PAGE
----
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This Is Why Poor People's Bad Decisions Make Perfect Sense

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posted on Nov, 23 2013 @ 02:11 PM
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When I was reading this I had to post this because I think many people on this planet feel the same way but can't change anything about it ..Eventually this leads to depressions and many other issues if think about it..

You can see that in this time period the employers have the overhand and driving many employees to madness and despair with lower wages or getting fired ..



There's no way to structure this coherently. They are random observations that might help explain the mental processes. But often, I think that we look at the academic problems of poverty and have no idea of the why. We know the what and the how, and we can see systemic problems, but it's rare to have a poor person actually explain it on their own behalf. So this is me doing that, sort of.

Rest is a luxury for the rich. I get up at 6AM, go to school (I have a full course load, but I only have to go to two in-person classes) then work, then I get the kids, then I pick up my husband, then I have half an hour to change and go to Job 2. I get home from that at around 12:30AM, then I have the rest of my classes and work to tend to. I'm in bed by 3. This isn't every day, I have two days off a week from each of my obligations. I use that time to clean the house and soothe Mr. Martini and see the kids for longer than an hour and catch up on schoolwork. Those nights I'm in bed by midnight, but if I go to bed too early I won't be able to stay up the other nights because I'll # my pattern up, and I drive an hour home from Job 2 so I can't afford to be sleepy. I never get a day off from work unless I am fairly sick. It doesn't leave you much room to think about what you are doing, only to attend to the next thing and the next. Planning isn't in the mix.

When I got pregnant the first time, I was living in a weekly motel. I had a minifridge with no freezer and a microwave. I was on WIC. I ate peanut butter from the jar and frozen burritos because they were 12/$2. Had I had a stove, I couldn't have made beef burritos that cheaply. And I needed the meat, I was pregnant. I might not have had any prenatal care, but I am intelligent enough to eat protein and iron whilst knocked up.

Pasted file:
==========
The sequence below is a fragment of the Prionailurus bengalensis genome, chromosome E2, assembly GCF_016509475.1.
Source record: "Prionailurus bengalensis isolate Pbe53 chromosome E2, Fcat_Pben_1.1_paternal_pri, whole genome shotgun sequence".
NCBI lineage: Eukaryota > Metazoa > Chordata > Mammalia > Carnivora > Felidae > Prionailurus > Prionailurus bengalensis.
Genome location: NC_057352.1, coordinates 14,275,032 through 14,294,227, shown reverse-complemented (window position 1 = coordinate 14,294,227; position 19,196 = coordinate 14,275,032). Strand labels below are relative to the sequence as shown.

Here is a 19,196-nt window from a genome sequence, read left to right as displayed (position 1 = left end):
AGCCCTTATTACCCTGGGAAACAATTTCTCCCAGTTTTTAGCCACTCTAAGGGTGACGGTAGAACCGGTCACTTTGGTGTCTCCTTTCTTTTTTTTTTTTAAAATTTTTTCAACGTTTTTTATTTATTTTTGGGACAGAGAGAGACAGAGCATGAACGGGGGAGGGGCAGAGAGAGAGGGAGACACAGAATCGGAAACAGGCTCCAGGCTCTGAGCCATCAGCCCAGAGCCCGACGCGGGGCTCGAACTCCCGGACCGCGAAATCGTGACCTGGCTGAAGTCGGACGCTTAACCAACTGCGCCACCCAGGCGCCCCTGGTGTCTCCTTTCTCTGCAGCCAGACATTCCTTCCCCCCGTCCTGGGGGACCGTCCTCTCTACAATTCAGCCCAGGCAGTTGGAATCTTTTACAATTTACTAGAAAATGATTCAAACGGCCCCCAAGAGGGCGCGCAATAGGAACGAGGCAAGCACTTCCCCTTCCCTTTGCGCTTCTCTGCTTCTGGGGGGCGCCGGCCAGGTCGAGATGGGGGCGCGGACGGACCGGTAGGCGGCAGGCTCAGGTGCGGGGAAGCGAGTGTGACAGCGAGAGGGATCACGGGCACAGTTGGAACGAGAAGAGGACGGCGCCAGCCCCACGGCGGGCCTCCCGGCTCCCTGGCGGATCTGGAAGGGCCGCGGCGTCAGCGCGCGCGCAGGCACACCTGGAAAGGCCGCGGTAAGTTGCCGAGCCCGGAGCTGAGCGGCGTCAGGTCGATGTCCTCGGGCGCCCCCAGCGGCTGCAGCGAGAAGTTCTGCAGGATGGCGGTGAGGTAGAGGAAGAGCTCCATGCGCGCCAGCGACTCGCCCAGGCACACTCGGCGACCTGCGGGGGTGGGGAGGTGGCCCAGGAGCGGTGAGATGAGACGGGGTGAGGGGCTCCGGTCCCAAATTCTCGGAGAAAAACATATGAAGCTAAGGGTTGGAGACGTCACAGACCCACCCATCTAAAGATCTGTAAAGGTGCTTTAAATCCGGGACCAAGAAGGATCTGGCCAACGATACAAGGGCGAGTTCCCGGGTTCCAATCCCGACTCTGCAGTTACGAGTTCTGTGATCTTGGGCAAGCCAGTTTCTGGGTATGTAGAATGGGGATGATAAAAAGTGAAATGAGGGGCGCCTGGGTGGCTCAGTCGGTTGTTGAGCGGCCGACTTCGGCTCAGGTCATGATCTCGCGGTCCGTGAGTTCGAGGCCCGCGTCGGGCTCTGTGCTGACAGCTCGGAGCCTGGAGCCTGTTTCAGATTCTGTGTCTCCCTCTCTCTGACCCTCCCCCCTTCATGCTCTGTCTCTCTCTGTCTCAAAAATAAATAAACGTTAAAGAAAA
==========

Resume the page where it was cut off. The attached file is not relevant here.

I know how to cook. I had to take Home Ec to graduate high school. Most people on my level didn't. Broccoli is intimidating. You have to have a working stove, and pots, and spices, and you'll have to do the dishes no matter how tired you are or they'll attract bugs. It is a huge new skill for a lot of people. That's not great, but it's true. And if you # it up, you could make your family sick. We have learned not to try too hard to be middle-class. It never works out well and always makes you feel worse for having tried and failed yet again. Better not to try. It makes more sense to get food that you know will be palatable and cheap and that keeps well. Junk food is a pleasure that we are allowed to have; why would we give that up? We have very few of them.

The closest Planned Parenthood to me is three hours. That's a lot of money in gas. Lots of women can't afford that, and even if you live near one you probably don't want to be seen coming in and out in a lot of areas. We're aware that we are not "having kids," we're "breeding." We have kids for much the same reasons that I imagine rich people do. Urge to propagate and all. Nobody likes poor people procreating, but they judge abortion even harder.

Convenience food is just that. And we are not allowed many conveniences. Especially since the Patriot Act passed, it's hard to get a bank account. But without one, you spend a lot of time figuring out where to cash a check and get money orders to pay bills. Most motels now have a no-credit-card-no-room policy. I wandered around SF for five hours in the rain once with nearly a thousand dollars on me and could not rent a room even if I gave them a $500 cash deposit and surrendered my cell phone to the desk to hold as surety.